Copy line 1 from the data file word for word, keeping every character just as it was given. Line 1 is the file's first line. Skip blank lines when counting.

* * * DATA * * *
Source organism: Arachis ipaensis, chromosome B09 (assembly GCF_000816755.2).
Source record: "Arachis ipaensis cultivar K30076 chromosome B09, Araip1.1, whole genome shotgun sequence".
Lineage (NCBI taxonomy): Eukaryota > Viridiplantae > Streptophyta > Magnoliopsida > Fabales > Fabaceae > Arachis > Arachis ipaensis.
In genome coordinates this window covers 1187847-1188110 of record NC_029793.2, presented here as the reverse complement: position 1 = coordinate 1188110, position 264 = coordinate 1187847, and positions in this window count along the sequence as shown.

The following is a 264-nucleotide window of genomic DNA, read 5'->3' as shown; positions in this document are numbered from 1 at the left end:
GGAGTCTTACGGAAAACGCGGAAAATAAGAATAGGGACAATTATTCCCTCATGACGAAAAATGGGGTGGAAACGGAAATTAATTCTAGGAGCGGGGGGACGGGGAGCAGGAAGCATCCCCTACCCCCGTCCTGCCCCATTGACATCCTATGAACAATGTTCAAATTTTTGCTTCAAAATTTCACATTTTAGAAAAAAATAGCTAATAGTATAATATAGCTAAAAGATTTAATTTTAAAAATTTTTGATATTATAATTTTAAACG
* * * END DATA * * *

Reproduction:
Source organism: Arachis ipaensis, chromosome B09 (assembly GCF_000816755.2).